Conclusion

The results of the present study led us to conclude that the GG muscle was influenced not only by the vertical mandibular position but also by its anterior displacement. To increase GG activity in patients with a small jaw opening (≤4 mm), the jaw should be protruded, a maneuver that is not necessary in those with a large opening (≥12 mm). Hence, both protrusion and the size of the mandibular opening should be examined and taken into account when evaluating the effectiveness of intraoral appliances for treating OSA.

Notes

Acknowledgements

We thank Kelly Zammit, BVSc, from Edanz group (www.edanzediting.com/ac), for editing a draft of this manuscript.

Author’s contributions

MM had the idea for the research and developed the concept, managed and performed the experiments. TO was a major contributor in writing the manuscript and analyzed the results of the experiments. RMS and MM interpreted the data and edited the manuscript. SK was the main initiator of the study and a supervisor. All authors read and approved the final manuscript.

Funding

This work was supported by JSPS KAKENHI (grant number JP18791421 and JP18K09694).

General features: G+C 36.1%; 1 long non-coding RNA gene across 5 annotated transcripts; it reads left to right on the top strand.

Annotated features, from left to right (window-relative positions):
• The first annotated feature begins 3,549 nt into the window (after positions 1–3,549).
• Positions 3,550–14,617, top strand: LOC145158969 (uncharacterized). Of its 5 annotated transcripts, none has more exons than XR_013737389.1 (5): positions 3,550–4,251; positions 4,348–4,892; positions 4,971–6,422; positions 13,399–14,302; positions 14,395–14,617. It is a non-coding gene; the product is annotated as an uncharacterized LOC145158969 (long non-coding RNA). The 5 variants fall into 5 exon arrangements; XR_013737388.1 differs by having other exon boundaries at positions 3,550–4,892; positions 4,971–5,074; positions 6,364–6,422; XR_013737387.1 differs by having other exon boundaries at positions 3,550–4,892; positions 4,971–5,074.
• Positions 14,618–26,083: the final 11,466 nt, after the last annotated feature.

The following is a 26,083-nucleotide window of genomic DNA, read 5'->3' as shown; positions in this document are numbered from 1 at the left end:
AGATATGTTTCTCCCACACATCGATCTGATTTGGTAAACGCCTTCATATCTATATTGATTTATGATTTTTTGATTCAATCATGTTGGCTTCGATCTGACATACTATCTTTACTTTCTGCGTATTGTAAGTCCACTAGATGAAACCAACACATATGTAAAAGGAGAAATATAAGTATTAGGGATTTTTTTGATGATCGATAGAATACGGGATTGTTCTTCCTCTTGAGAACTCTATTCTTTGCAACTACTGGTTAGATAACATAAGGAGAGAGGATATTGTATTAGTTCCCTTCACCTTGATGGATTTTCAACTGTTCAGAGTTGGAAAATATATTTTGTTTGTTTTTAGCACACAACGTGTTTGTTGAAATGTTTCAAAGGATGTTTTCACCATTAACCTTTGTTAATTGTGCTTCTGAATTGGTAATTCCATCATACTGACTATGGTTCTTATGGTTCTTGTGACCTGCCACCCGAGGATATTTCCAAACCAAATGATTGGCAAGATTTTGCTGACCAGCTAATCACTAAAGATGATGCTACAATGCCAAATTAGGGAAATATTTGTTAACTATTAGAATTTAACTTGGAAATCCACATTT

Ethics approval and consent to participate

All procedures performed in studies involving human participants were in accordance with the ethical standards of the Ethical Committee of the Tohoku University Graduate School of Dentistry (number: 23–4). Informed consent was obtained from all individual participants included in the study.

Consent for publication

Not applicable.

Competing interests

The authors declare that they have no competing interests.

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Copyright information

© The Author(s). 2019

Open AccessThis article is distributed under the terms of the Creative Commons Attribution 4.0 International License (http://creativecommons.org/licenses/by/4.0/), which permits unrestricted use, distribution, and reproduction in any medium, provided you give appropriate credit to the original author(s) and the source, provide a link to the Creative Commons license, and indicate if changes were made. The Creative Commons Public Domain Dedication waiver (http://creativecommons.org/publicdomain/zero/1.0/) applies to the data made available in this article, unless otherwise stated.

Authors and Affiliations

  • Michikazu Matsuda
    • 1
  • Toru Ogawa
    • 1
    Email author
  • Ratri M. Sitalaksmi
    • 1
    • 2
  • Makiko Miyashita
    • 1
  • Toshimi Ito
    • 1
  • Keiichi Sasaki
    • 1
  1. 1.Division of Advanced Prosthetic DentistryTohoku University Graduate School of DentistrySendaiJapan
  2. 2.Department of Prosthodontics, Faculty of Dental MedicineUniversitas AirlanggaSurabayaIndonesia